A 50 Cent show is more than just a rapper at a concert - it’s an all-out multimedia art extravaganza beaming out into the cosmos.
Boasting an impressive 20 years in the biz since his debut album Get Rich Or Die Tryin saw multi-accolade artist Curtis Jackson, more famously known as 50 Cent, achieving just that over the years. The result is a one-and-a-half-hour Final Lap of the most extreme and daring proportions.
DJ Kayotik opened proceedings with a hearty serving of classic dancefloor-ready hits to get the crowd pumping and bumping before handing over to support act and R&B aficionado, Jeremih. A private jet blips onto the screen just as an air hostess shuffles out to give a brief directory of flying regulations in order to achieve “maximum climax” before Jeremih bursts into Planez, a bubbly R&B hit from 2015’s Late Nights: The Album, stationed around a plethora of flying metaphors. “Do you want the new hits or old-school”? He asks the crowd of over 15,000 punters. “Old school”, a booming echo resonates back. This sets into motion an enjoyable half-hour of classic and current hits from the Don’t Tell ‘Em singer before he fades into the black.
Moments later, a buzzing is heard as things flicker to life. The crowd goes absolutely ballistic, phone-equipped arms shooting into the sky set to record the entrance of the Grammy-winning artist. A silhouette appears on a screen before filling up with smoke. Then, it does the same on another screen, and another screen as a mysterious box is wheeled out onto centre stage. Suddenly, the box fills with smoke, and with a loud bang, 50 Cent shoots up to a glorious display of fireworks in a deep blue letterman jacket, immediately pouncing into I’m On Some Shit.
The visuals here are something that can’t go unstated, with the 3D multi-layered screens giving life to every song with state-of-the-art backdrops. Whether it’s the neon liquor store in What Up Gangsta through the brick house display of Hate It Or Love It, 50’s collaborative track with The Game, they manage to make every song feel fresh and exciting, really giving the show that larger-than-life feeling and somewhat eclipsing everything else with their extravagance.
The temperature builds to intense levels of heat, sweat, and exhilaration halfway into the set. “Shake that ass!” 50 commands on Disco Inferno, and everyone on stage and in the crowd does as they’re told. Everything feels pumped up to 11 or rather 50, as the rap king flows so effortlessly through each song, not even stopping for breath guided by the effervescent visuals. The vocals and melodies are so refined on the highlight 21 Questions as the rap god croons to his female companion, holding onto his every word just like us, except unlike us, she’s also grinding on him. Lights then go dark as 50 disappears behind a revolving mirror as a seductively strong belly dancer steps out to a transcendental melody, hypnotising the crowd with her inexplainable movement (four backflips into the splits is no easy feat).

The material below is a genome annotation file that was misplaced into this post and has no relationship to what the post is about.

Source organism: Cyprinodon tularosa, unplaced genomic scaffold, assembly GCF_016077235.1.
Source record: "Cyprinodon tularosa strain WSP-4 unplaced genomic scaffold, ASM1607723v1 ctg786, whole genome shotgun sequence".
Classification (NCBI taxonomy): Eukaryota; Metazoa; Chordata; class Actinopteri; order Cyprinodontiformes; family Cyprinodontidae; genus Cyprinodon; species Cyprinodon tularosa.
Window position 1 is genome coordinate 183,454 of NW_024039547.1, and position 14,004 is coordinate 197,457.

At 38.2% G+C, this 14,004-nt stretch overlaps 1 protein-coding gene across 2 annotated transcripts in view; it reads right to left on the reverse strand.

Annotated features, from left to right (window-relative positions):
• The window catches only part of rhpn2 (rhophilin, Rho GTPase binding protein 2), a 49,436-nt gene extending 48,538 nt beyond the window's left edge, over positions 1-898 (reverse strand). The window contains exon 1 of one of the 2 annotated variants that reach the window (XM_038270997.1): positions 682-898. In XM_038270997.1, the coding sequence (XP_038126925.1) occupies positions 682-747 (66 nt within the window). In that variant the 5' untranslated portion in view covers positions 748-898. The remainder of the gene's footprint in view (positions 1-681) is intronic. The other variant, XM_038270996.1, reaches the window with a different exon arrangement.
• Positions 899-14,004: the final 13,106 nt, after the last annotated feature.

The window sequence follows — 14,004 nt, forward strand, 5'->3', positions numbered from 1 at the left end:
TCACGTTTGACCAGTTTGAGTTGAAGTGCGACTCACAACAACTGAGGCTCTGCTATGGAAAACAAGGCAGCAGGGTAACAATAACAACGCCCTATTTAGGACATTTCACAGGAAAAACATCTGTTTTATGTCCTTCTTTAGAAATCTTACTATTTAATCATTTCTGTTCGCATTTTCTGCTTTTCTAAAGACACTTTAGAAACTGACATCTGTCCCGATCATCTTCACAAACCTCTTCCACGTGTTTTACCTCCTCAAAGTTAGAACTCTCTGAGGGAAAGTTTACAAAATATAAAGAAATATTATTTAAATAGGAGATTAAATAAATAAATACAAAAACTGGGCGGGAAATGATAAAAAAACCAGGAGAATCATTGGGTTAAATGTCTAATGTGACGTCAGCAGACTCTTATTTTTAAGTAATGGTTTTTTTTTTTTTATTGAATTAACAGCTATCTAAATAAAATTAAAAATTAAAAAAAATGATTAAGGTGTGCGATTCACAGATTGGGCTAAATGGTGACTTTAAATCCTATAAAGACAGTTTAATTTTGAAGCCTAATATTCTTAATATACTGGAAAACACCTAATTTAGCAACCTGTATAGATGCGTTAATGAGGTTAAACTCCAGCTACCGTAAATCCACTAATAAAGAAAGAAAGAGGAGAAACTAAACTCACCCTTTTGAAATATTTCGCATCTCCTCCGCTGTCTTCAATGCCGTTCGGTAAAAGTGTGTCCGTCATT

50 returns through the mirror with Just A Lil Bit, seemingly in another room dripping with lavish golden visuals. His black jacket is ripped away in the blink of an eye, revealing an all-white outfit from head to toe and the biggest golden cross known to man. Everything on display tonight is expensive and enormous. It’s a farewell tour for the ages, from the numerous luxury costume changes to the shimmering stage design and pyrotechnics right through to the stellar visuals.
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50 lights one up, metaphorically speaking, on Big Rich Town as the stage rains down a waterfall of sparks. Next up on the agenda is a commentary on the future as a spectrum of technological wonders beam up with lasers stabbing out into the crowd on Ayo Technology. It’s such a stunning display of visuals paired with fireworks and dancers wearing hats with LED strips draped right down to the floor like cyborgs. Every song just makes you giddy, wondering what’s coming next. It’s more than just a rapper at a concert - it’s an all-out multimedia art extravaganza beaming out into the cosmos.
Guitars cut through the chaos, absolutely shredding the arena into ribbons as Jeremih returns to the stage to perform Down On Me, where the two masterfully duck and dive through the verses symbiotically in perfect harmony. You can’t help but throw your hand up in the air and sway. 50 then leaves us with a bedazzled Jeremih, tickling the ivories on a seemingly expensive grand piano. The familiar notes of Birthday Sex bounce along as a dancer mounts the piano.
50 is back to take us to church with the holy teachings of Many Men (Wish Death), robed in a VSL jersey and raising his finger in affirmation. “Let’s get those lights up”, he cries after the sound of gunshots and his jersey being ripped off yet again, revealing his own two guns decked out in massive gold bracelets. He flexes through Baby By Me, and I’m The Man, which sees him trapped in a laser beam prism as confetti fills the arena before popping off In Da Club. A certified noughties banger met with uncontrollable screams, and gold streamers shot out into the crowd as glitter rains down, paired deliciously with a helping of fireworks.
“I’ve been doing this 20 years and still rapping in this motherfucker; I gotta turn this up a notch!” Announces 50, closing the show with a now ravaged cityscape and flames engulfing the arena as he sends us off to bed with a final warning in I’ll Whip Ya Head Boy, an explosive gun’s blazing end to a spectacular night of fanfare, thrills and a hint of seduction.